Vietnamese crab farmers struggle to find buyers after China goes cold

By Phuc Hung   September 21, 2016 | 01:56 pm GMT+7

Chinese traders seem to have lost their taste for local crab, forcing prices down by 50 percent.

Chinese crab traders normally descend on Vietnam's southernmost province of Ca Mau in the run up to the Mid-Autumn Festival, but this year many have stayed away, leaving many households in heavy debt.

Pham Thi Cuong, a local trader, said: “In previous years, we were unable to collect enough crabs to meet the Chinese demand, but this year, we don't have anyone to sell our catches too.”

The provincial agriculture department said that Ca Mau has one of the largest crab farming areas in the Mekong Delta region, and some people have profited strongly from the crustaceans.

Statistics showed that each year tens of thousand tons of Ca Mau’s crabs reach foreign markets, and China is the main recipient.

This year, China has reduced its volume of crab imports, sending the price down by 50 percent from three months ago to VND110,000-180,000 ($5-8) per kilo.

Vo Ngoc Hung, a dealer in Nam Can District, said that Chinese traders used to accept high prices to buy large quantities of crabs from local traders, but this year there's hardly been any sign of them in town.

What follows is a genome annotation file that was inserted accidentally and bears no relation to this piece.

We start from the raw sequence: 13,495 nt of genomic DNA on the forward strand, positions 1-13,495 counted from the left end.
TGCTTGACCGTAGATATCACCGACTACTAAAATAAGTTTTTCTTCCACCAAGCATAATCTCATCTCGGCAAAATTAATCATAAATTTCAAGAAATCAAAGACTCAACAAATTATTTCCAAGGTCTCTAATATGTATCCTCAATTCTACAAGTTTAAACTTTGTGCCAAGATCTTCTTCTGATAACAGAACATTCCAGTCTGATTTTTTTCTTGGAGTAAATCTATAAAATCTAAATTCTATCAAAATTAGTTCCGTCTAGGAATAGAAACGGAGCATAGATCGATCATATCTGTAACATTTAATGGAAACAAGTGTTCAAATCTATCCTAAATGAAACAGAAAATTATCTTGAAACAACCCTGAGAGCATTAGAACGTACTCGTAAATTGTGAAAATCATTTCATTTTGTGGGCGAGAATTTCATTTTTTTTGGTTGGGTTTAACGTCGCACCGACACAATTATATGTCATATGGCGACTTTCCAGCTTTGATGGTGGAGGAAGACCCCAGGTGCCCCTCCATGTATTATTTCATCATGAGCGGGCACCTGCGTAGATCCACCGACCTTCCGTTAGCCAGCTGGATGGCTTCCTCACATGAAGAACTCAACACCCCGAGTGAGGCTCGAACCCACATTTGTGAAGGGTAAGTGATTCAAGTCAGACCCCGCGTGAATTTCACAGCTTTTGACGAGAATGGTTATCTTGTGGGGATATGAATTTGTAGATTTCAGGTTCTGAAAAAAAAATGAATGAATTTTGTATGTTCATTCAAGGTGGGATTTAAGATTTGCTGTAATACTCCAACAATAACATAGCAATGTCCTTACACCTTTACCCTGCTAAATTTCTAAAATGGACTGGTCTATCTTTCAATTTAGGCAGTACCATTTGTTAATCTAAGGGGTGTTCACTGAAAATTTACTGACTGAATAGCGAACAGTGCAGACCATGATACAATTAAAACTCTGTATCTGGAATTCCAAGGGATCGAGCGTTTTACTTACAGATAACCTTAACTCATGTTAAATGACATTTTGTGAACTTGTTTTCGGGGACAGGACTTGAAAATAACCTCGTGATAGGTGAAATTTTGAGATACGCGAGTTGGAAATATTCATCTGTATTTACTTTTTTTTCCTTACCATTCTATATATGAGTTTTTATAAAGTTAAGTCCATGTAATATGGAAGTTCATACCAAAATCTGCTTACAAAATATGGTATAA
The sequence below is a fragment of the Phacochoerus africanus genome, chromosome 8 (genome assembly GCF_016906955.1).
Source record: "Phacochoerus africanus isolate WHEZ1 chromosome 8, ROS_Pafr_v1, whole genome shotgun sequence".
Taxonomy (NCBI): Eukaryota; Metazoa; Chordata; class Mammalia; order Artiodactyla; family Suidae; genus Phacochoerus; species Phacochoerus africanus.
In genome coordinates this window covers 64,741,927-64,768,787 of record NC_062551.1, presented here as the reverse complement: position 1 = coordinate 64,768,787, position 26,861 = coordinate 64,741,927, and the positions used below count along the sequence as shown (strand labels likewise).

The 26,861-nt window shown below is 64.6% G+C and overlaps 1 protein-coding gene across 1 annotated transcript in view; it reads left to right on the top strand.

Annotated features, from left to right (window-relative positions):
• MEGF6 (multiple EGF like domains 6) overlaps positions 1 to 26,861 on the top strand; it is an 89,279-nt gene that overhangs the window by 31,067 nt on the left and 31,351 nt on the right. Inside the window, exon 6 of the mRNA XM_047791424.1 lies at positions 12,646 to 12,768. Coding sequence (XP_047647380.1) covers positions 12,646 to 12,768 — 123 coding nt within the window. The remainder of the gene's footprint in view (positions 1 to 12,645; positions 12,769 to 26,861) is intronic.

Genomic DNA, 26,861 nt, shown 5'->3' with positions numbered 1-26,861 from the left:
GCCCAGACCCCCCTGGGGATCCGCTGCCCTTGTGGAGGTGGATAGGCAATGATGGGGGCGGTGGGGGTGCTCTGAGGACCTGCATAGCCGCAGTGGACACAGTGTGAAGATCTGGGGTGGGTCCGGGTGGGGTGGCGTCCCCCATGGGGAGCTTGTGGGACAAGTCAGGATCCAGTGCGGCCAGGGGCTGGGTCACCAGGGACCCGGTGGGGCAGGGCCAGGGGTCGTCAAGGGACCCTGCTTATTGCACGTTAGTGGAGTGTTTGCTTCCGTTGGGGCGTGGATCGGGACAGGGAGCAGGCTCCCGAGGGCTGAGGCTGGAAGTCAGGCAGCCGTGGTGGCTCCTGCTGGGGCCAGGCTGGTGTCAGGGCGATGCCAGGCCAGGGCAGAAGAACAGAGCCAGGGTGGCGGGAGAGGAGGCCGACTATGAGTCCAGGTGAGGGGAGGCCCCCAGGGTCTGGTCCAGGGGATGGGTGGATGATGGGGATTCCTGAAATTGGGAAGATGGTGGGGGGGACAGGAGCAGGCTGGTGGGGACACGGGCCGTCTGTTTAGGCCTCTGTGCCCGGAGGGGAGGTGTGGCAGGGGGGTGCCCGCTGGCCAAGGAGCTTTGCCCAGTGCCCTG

To maintain business relationships, many traders have accepted small export orders from China yet at very low prices. “I used to send three tons of crabs to China each day, but now that figure has collapsed to just under one ton,” a trader said.

While crab traders are struggling to find substitute buyers, thousands of local farmers are moaning about the losses they have made.

Nguyen Thi Tien from Cai Nuoc District said that after estimating all costs for baby crabs and crab feed, her family will only make a profit of VND1 million ($44) from this crop.

Many households have not been as lucky as Tien and fallen into debt after spending huge amounts of money to expand their farms.

This isn’t the first time Chinese traders have offered high prices for Vietnamese products and then stopped purchasing unexpectedly. They have played this trick with many other products like rice, cassava, dragon fruit and pork.

Chinese traders recently turned their backs on catfish produced in Mekong Delta provinces after specifically asking local farmers to raise catfish following Chinese standards.

According to economic experts, the fact that Chinese traders are saying no to Vietnamese products could be viewed as a good sign because it will force local farmers and enterprises to improve the quality of their products so they can reach other export markets.

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